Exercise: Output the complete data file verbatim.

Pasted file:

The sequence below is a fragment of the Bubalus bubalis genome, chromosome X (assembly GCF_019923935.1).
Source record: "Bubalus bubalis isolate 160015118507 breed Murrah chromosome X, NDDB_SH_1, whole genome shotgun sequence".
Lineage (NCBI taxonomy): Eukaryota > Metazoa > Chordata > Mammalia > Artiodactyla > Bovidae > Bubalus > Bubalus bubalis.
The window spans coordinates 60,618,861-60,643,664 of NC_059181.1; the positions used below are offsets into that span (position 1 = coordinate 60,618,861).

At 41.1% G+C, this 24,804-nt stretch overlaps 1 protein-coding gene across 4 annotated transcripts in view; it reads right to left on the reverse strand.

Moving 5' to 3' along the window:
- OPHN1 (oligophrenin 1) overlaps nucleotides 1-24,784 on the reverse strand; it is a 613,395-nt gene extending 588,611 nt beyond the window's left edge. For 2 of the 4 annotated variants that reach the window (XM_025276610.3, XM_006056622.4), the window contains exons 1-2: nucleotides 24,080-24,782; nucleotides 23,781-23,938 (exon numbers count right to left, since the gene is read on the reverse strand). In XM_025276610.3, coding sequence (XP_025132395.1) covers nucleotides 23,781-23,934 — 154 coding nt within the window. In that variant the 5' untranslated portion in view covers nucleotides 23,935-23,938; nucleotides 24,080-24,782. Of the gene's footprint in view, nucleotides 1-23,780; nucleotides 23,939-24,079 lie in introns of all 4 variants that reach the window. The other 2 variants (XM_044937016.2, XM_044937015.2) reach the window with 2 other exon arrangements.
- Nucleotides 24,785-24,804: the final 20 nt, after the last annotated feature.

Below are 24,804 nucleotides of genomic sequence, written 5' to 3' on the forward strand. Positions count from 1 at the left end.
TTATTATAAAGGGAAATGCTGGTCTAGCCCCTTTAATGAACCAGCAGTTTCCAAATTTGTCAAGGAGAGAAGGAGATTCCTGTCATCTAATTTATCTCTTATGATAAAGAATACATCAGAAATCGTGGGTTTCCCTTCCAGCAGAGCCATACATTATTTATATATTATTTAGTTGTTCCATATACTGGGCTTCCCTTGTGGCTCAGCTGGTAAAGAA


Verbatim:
The sequence below is a fragment of the Bubalus bubalis genome, chromosome X (assembly GCF_019923935.1).
Source record: "Bubalus bubalis isolate 160015118507 breed Murrah chromosome X, NDDB_SH_1, whole genome shotgun sequence".
Lineage (NCBI taxonomy): Eukaryota > Metazoa > Chordata > Mammalia > Artiodactyla > Bovidae > Bubalus > Bubalus bubalis.
The window spans coordinates 60,618,861-60,643,664 of NC_059181.1; the positions used below are offsets into that span (position 1 = coordinate 60,618,861).

At 41.1% G+C, this 24,804-nt stretch overlaps 1 protein-coding gene across 4 annotated transcripts in view; it reads right to left on the reverse strand.

Moving 5' to 3' along the window:
- OPHN1 (oligophrenin 1) overlaps nucleotides 1-24,784 on the reverse strand; it is a 613,395-nt gene extending 588,611 nt beyond the window's left edge. For 2 of the 4 annotated variants that reach the window (XM_025276610.3, XM_006056622.4), the window contains exons 1-2: nucleotides 24,080-24,782; nucleotides 23,781-23,938 (exon numbers count right to left, since the gene is read on the reverse strand). In XM_025276610.3, coding sequence (XP_025132395.1) covers nucleotides 23,781-23,934 — 154 coding nt within the window. In that variant the 5' untranslated portion in view covers nucleotides 23,935-23,938; nucleotides 24,080-24,782. Of the gene's footprint in view, nucleotides 1-23,780; nucleotides 23,939-24,079 lie in introns of all 4 variants that reach the window. The other 2 variants (XM_044937016.2, XM_044937015.2) reach the window with 2 other exon arrangements.
- Nucleotides 24,785-24,804: the final 20 nt, after the last annotated feature.

Below are 24,804 nucleotides of genomic sequence, written 5' to 3' on the forward strand. Positions count from 1 at the left end.
TTATTATAAAGGGAAATGCTGGTCTAGCCCCTTTAATGAACCAGCAGTTTCCAAATTTGTCAAGGAGAGAAGGAGATTCCTGTCATCTAATTTATCTCTTATGATAAAGAATACATCAGAAATCGTGGGTTTCCCTTCCAGCAGAGCCATACATTATTTATATATTATTTAGTTGTTCCATATACTGGGCTTCCCTTGTGGCTCAGCTGGTAAAGAA